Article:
Director Nancy Meyers’ film The Intern was the second-highest-grossing film of the weekend. After watching the film myself, I can see why: At the screening I attended, many audience members were laughing throughout the movie and burst into applause at the end. The movie has received overwhelmingly positive reviews from The Washington Post, The L.A. Times, and Entertainment Weekly, all of which praise the feminist analysis of women in the workforce. Clearly, The Intern taps into something audiences and critics like. The film is built around a certain kind of corporate feminism, one that hits popular “you go girl” notes but is still steeped in traditional constructions of gender. Altogether, The Intern feels like a film version of Lean In, a tale of women getting ahead and smashing the glass ceiling by acting more like men.
The Intern centers on Jules Ostin (Anne Hathaway), the founder and CEO of a Brooklyn-based online clothing start-up called About the Fit. Jules is a successful, tough businesswoman who insists on doing everything herself. As a result, she rarely stops to sleep or take care of herself during her quest to “have it all.” After building About the Fit from the ground-up for the last two years, Jules is experiencing pressure from investors to bring in a seasoned CEO to keep up with the company’s growth. When the idea is proposed to her in a glass-walled conference room, Jules starts to cry, asking why she isn’t good enough and reluctantly promising to think about meeting with a few potential CEOs (who, by the way, all turn out to be dudes).
Enter Ben Whittaker (Robert De Niro), a 70-year-old retired widower who has joined the company’s senior citizen internship program. The bulk of the film’s jokes rely on the generational gap between Ben and his co-workers: Ben worked for a phone book company for decades—an obsolete product in the age of smartphones—and he comes to work sporting a full suit and briefcase. He’s an old-fashioned archetype and represents everything good and chivalrous about “what masculinity used to be.”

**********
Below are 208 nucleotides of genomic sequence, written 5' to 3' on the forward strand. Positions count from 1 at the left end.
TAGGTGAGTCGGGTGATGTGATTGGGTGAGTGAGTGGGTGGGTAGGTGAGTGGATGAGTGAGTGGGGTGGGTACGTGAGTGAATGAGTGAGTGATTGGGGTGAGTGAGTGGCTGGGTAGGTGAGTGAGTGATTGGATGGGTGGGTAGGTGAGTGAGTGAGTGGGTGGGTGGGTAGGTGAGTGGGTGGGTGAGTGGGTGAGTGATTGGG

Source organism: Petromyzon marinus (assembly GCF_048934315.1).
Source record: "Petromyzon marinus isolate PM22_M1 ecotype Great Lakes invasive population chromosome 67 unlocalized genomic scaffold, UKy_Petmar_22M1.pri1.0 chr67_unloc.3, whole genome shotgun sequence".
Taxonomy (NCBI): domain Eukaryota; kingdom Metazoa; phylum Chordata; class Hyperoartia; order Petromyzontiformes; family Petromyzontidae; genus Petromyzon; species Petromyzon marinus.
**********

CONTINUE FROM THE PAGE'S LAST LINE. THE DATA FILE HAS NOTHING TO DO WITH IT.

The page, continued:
I did appreciate the film’s parody of today’s tech culture: About the Fit’s headquarters is in a refurnished warehouse in Brooklyn, the open space filled with rows of Mac computers, beer fridges, an in-house masseuse, and a bunch of twenty-somethings in Converse. Jules even rides a retro bicycle through the office on her way to her next meeting. Within that, there’s some commentary about the challenges facing women in tech. The film’s characters directly judge Jules’ commitment to both her company and her family. In one scene, a group of moms at her daughter’s school tells Jules that she can just buy the guacamole for the upcoming school event, because she “probably won’t have time to make it.” Jules responds to this by saying that she can, in fact, make it herself. “It’s 2015, are we really still judgmental of working moms?” she says, before walking away and getting into her chauffeured SUV.
That being said, there were plenty of moments that set this film and its message back about fifty years. Jules’ husband—who quit his job in marketing to stay at home so Jules could launch her company—makes a comment about their daughter’s friend being bipolar, leading to young Paige repeating it back to Jules within earshot of the other little girl. Turns out, in 2015, we’re still judgmental of working moms and we still think it’s ok to use mental illness as a way to insult a seven-year-old. Furthermore, there seemed to be a lot of value placed on male approval, something Jules spent the entire film searching for, and ultimately finding in her intern. Jules values Ben’s approval and opinion over all else—after all, he is the last good, chivalrous guy on Earth. Together, they roll their eyes at the young men in Jules’ office who don’t follow the rules of traditional masculinity. “How in one generation have men gone from Jack Nicholson and Harrison Ford, to…” Jules asks, trailing off as she eyes the employees in their hoodies and fitted tees. Jules seems to think that everyone else pales in comparison to the man who still always makes sure to carry a handkerchief in his pocket because, and I quote, “women cry” and he never knows when they’ll need to dab their tears.
The philosophy of “leaning in” and “being one of the guys” is common. But what do we lose when the only way to be successful is with the permission and validation of men? I am reminded of an article in the Harvard Business Review from this past July titled, “To Hold Women Back, Keep Treating Them Like Men,” which argues that equating men and women served its purpose in the past, but that it’s time for companies to mature to a level that recognizes and celebrates difference.
Oh, and did I mention there wasn’t a single person of color with a speaking role? If I wanted to listen to a bunch of white people talk for two hours, I’d just watch the GOP Presidential debate. Zing.
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